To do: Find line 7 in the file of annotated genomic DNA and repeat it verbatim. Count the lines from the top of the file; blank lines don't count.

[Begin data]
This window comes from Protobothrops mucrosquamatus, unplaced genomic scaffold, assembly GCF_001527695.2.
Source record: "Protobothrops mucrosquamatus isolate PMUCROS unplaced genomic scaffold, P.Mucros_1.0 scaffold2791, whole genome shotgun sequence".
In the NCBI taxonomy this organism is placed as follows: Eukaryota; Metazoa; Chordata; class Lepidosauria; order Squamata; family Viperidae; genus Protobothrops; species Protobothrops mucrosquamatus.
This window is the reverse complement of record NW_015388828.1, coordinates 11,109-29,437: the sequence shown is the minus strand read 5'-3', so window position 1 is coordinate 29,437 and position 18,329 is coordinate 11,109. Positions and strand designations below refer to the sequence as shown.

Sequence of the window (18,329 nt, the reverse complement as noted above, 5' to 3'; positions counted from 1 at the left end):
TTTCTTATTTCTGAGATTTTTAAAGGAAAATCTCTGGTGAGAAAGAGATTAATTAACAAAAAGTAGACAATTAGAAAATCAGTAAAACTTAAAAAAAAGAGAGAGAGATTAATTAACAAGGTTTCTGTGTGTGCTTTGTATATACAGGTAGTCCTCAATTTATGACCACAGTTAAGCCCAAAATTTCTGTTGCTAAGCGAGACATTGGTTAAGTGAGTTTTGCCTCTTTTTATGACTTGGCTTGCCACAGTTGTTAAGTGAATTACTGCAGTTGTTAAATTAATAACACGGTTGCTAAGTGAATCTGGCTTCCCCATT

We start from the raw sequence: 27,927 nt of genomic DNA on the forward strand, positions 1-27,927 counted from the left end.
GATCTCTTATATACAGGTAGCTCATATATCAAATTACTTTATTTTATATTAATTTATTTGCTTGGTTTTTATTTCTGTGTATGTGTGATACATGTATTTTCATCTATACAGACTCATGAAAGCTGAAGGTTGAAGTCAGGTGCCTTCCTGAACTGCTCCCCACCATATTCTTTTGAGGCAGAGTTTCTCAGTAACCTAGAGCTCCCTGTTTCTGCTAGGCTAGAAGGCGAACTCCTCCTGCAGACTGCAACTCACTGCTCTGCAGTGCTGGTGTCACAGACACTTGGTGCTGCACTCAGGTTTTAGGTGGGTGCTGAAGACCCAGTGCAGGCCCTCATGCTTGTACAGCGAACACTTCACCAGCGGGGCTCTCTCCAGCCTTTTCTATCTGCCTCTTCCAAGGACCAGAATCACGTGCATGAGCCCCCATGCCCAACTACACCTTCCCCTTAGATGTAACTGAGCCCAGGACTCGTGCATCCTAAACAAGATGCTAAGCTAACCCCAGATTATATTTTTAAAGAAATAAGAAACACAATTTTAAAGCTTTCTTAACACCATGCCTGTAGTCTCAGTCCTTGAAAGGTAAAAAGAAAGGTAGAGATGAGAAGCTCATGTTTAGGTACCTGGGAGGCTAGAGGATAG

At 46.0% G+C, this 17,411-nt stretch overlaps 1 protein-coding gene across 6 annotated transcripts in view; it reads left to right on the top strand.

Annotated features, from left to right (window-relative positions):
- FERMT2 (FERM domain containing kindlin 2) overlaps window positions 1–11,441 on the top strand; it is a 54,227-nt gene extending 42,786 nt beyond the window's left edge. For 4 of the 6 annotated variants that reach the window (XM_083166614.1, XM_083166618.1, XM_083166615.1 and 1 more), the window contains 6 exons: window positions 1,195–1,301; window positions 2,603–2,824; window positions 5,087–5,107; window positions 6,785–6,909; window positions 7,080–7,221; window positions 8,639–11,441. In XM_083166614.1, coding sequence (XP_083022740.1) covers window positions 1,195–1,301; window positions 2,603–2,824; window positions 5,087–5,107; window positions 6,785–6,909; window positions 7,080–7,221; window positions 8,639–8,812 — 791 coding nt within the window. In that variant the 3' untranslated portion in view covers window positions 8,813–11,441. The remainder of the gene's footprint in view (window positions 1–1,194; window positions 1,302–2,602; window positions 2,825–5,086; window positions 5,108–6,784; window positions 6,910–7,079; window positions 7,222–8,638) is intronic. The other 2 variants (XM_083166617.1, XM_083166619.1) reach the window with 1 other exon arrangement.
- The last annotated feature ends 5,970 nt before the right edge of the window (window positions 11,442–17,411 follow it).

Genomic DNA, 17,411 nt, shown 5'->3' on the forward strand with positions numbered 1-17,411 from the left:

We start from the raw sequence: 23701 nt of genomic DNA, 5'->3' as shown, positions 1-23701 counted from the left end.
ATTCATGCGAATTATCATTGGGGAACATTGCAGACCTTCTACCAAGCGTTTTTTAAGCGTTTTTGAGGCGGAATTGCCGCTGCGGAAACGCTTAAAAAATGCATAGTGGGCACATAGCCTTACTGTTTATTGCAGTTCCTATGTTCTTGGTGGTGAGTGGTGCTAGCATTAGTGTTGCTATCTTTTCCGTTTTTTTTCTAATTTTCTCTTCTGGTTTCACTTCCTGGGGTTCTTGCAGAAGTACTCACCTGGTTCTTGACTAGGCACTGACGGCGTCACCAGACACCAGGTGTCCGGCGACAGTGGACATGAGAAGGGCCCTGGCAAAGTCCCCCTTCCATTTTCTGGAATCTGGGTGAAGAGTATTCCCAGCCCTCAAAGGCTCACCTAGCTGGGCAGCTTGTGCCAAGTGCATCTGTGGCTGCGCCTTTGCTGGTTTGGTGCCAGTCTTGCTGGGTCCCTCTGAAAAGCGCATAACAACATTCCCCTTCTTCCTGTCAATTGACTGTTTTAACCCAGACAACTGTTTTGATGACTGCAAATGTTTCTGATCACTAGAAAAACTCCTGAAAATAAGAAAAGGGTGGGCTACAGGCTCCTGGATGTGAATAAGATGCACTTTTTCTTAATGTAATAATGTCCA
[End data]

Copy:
We start from the raw sequence: 27,927 nt of genomic DNA on the forward strand, positions 1-27,927 counted from the left end.